Let's check out some basic facts about poverty and education:

Do Something.org

  1. What is the Poverty Line, anyway? According to the U.S. Census Bureau, it's a family of four (two adults, two children) that earns less than $21,834.
  2. Still, $35,000 is basic-needs budget for a U.S. family of four (two adults, two children), as calculated in An Atlas of Poverty in America.
  3. In 2008, nearly 43.6 million people Americans lived in poverty (about 13.2% of the population); 12.9 million were under the age of 18.
  4. In the US, poverty is still tied to race: 24.7% of the African American population live below the poverty line while 8.6% of Caucasians do.
  5. School budgets are tied to property taxes. This is why schools in poor neighborhoods get about half as much money per student than schools in affluent neighborhoods.
  6. Three-quarters of the nation's schools (almost 60,000) report needing repairs, renovations or modernization in order to reach good condition.
  7. Not surprisingly, most schools in bad condition are in cities where at least 70% of students are below the poverty line.
  8. Urban students are less likely to graduate than their suburban counterparts. High school graduation rates are 15% lower in the nation’s urban schools when compared with those located in the suburbs.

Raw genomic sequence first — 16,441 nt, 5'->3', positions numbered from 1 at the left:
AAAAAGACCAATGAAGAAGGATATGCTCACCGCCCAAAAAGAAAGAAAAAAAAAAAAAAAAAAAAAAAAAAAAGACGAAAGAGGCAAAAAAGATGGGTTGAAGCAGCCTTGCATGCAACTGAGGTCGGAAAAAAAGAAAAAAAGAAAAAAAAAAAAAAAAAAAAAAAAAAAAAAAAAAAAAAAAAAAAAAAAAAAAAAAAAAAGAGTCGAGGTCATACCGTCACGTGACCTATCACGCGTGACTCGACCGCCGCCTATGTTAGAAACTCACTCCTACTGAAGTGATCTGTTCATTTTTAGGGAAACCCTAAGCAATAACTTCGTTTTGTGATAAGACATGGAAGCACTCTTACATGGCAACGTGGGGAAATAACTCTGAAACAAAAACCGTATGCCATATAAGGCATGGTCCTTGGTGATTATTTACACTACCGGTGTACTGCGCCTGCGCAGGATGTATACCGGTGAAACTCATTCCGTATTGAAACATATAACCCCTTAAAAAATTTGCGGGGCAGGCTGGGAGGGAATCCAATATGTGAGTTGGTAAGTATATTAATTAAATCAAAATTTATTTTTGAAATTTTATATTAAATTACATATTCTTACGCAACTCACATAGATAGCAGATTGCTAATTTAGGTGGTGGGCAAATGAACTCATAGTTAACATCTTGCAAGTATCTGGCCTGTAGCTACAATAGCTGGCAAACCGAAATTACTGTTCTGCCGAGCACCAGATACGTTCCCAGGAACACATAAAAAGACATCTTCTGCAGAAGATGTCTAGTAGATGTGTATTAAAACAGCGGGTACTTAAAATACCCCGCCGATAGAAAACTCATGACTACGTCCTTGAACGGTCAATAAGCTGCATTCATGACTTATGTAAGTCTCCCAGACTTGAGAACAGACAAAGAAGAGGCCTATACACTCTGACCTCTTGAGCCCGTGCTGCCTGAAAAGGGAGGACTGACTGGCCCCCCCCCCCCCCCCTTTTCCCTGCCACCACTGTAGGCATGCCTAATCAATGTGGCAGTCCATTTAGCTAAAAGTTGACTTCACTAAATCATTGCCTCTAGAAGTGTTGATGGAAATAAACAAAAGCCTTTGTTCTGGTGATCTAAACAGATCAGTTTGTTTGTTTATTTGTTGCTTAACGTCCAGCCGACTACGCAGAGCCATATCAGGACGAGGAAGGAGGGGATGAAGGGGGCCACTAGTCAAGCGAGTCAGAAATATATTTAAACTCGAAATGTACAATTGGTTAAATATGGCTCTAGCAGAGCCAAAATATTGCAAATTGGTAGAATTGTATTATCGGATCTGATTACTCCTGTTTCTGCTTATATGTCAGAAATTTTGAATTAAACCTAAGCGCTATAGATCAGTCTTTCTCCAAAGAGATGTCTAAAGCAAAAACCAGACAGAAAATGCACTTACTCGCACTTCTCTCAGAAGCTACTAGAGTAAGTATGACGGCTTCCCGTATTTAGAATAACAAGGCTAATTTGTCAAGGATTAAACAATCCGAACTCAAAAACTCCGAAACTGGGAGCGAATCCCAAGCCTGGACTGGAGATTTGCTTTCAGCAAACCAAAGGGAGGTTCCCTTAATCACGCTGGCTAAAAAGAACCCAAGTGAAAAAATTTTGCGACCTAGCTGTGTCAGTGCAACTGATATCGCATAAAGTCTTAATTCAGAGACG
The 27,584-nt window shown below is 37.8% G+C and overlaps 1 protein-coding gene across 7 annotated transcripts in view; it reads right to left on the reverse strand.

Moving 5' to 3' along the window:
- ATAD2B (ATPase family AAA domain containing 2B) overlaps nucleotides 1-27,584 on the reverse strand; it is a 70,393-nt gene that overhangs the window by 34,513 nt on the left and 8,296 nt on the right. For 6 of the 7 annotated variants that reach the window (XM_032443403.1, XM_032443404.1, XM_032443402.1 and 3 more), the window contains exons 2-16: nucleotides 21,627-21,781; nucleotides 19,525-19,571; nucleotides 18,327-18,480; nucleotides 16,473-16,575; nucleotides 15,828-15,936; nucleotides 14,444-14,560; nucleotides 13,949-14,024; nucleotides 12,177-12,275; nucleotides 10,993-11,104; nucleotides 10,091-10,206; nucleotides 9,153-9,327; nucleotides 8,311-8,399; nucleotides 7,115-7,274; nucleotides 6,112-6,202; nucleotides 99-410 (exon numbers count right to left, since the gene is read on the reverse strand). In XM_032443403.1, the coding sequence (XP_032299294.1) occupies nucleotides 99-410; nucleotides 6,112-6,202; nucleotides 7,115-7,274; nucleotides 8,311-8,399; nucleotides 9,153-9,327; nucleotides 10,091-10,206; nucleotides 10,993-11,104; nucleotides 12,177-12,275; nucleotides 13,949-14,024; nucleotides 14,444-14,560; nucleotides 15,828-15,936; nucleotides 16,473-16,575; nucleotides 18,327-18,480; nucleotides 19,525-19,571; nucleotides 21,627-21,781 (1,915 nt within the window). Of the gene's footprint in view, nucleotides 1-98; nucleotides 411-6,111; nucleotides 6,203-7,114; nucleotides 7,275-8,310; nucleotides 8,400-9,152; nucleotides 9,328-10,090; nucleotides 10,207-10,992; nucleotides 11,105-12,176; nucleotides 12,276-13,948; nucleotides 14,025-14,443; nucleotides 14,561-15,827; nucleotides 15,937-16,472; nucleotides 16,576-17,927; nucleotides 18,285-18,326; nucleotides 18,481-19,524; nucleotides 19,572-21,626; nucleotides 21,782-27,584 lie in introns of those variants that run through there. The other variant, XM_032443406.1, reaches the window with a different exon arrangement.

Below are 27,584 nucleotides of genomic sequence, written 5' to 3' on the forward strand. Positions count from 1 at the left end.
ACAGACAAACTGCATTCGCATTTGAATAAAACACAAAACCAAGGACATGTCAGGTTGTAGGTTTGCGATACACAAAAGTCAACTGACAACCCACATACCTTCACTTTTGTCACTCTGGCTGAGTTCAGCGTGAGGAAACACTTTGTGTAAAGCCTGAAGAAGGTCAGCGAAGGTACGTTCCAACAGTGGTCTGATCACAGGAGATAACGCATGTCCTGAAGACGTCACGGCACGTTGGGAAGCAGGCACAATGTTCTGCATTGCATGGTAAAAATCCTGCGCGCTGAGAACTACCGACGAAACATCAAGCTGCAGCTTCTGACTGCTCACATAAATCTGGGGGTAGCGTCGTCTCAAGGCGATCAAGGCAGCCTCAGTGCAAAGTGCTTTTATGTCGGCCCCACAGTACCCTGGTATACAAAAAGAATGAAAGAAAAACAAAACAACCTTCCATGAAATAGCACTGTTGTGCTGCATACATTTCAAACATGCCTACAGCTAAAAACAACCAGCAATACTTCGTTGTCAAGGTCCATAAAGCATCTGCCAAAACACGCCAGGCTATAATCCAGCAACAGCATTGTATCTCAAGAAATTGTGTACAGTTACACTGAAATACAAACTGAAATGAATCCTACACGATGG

9. Graduation rates are also lower among certain groups, particularly ethnic minorities and males. In 2008, the graduation rate among African-Americans was 61.5% compared to 81% for whites.
  10. In 2008, 17 of the nation's 50 largest cities had high school graduation rates lower than 50%, with the lowest rates reported in Detroit (24.9%), Indianapolis (30.5%) and Cleveland (34.1%).
  11. Children of poor families are up to six times more likely to drop out than wealthy children.

Latest Releases

Income, Poverty, and Health Insurance Coverage in the United States: 2010 (P60-239)

Sharing a Household: Household Composition and Economic Well-Being: 2007-2010 (P60-242)

Areas With Concentrated Poverty: 2006-2010 (ACSBR/10-17) [PDF - 764k]

Child Poverty Brief 2009 and 2010: Rates by Race & Hispanic Origin by State (ACSBR/10-05) [PDF - 1.3M]
More than one in five children in the United States (15.75 million) lived in poverty in 2010.
More than 1.1 million children
were added to the poverty population between the

Poverty: 2009 and 2010 American Community Survey (ACSBR/10-01) [PDF - 737k]

Nationally, the poverty rate increased from 14.3 percent in the 2009 ACS to 15.3 percent in the 2010 ACS. The number of people in poverty increased from 42.9 million to 46.2 million during the same time period.